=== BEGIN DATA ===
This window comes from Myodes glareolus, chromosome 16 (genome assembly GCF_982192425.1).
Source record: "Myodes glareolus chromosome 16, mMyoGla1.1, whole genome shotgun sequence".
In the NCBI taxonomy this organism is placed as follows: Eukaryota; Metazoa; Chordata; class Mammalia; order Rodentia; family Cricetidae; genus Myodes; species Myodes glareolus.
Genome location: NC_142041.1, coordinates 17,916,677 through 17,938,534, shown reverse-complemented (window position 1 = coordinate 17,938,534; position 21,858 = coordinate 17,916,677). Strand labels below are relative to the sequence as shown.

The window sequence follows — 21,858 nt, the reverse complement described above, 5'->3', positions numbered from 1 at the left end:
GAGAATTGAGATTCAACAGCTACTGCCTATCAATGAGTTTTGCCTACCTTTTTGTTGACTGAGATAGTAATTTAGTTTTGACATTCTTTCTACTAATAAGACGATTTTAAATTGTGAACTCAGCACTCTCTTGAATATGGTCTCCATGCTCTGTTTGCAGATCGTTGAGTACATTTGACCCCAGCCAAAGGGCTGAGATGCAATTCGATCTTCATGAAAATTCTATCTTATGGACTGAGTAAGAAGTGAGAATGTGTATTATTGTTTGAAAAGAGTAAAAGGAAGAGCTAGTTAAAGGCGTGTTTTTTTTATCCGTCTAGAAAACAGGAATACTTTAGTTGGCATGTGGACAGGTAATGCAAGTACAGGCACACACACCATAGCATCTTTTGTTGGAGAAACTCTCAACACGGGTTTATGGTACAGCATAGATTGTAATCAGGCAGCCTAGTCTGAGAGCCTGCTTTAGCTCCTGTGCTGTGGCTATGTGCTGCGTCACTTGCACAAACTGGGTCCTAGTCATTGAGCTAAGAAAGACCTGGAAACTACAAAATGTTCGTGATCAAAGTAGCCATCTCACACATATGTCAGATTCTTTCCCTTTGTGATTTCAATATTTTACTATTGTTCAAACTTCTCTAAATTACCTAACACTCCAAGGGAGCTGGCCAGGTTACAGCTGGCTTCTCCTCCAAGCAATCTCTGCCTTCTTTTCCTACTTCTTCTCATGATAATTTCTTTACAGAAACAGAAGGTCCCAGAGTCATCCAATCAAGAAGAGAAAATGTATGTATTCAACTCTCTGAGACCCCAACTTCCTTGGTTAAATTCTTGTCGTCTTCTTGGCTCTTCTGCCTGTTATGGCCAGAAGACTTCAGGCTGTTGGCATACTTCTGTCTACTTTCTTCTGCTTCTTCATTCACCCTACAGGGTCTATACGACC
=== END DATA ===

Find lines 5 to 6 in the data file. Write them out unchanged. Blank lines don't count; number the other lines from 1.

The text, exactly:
The window sequence follows — 21,858 nt, the reverse complement described above, 5'->3', positions numbered from 1 at the left end:
GAGAATTGAGATTCAACAGCTACTGCCTATCAATGAGTTTTGCCTACCTTTTTGTTGACTGAGATAGTAATTTAGTTTTGACATTCTTTCTACTAATAAGACGATTTTAAATTGTGAACTCAGCACTCTCTTGAATATGGTCTCCATGCTCTGTTTGCAGATCGTTGAGTACATTTGACCCCAGCCAAAGGGCTGAGATGCAATTCGATCTTCATGAAAATTCTATCTTATGGACTGAGTAAGAAGTGAGAATGTGTATTATTGTTTGAAAAGAGTAAAAGGAAGAGCTAGTTAAAGGCGTGTTTTTTTTATCCGTCTAGAAAACAGGAATACTTTAGTTGGCATGTGGACAGGTAATGCAAGTACAGGCACACACACCATAGCATCTTTTGTTGGAGAAACTCTCAACACGGGTTTATGGTACAGCATAGATTGTAATCAGGCAGCCTAGTCTGAGAGCCTGCTTTAGCTCCTGTGCTGTGGCTATGTGCTGCGTCACTTGCACAAACTGGGTCCTAGTCATTGAGCTAAGAAAGACCTGGAAACTACAAAATGTTCGTGATCAAAGTAGCCATCTCACACATATGTCAGATTCTTTCCCTTTGTGATTTCAATATTTTACTATTGTTCAAACTTCTCTAAATTACCTAACACTCCAAGGGAGCTGGCCAGGTTACAGCTGGCTTCTCCTCCAAGCAATCTCTGCCTTCTTTTCCTACTTCTTCTCATGATAATTTCTTTACAGAAACAGAAGGTCCCAGAGTCATCCAATCAAGAAGAGAAAATGTATGTATTCAACTCTCTGAGACCCCAACTTCCTTGGTTAAATTCTTGTCGTCTTCTTGGCTCTTCTGCCTGTTATGGCCAGAAGACTTCAGGCTGTTGGCATACTTCTGTCTACTTTCTTCTGCTTCTTCATTCACCCTACAGGGTCTATACGACC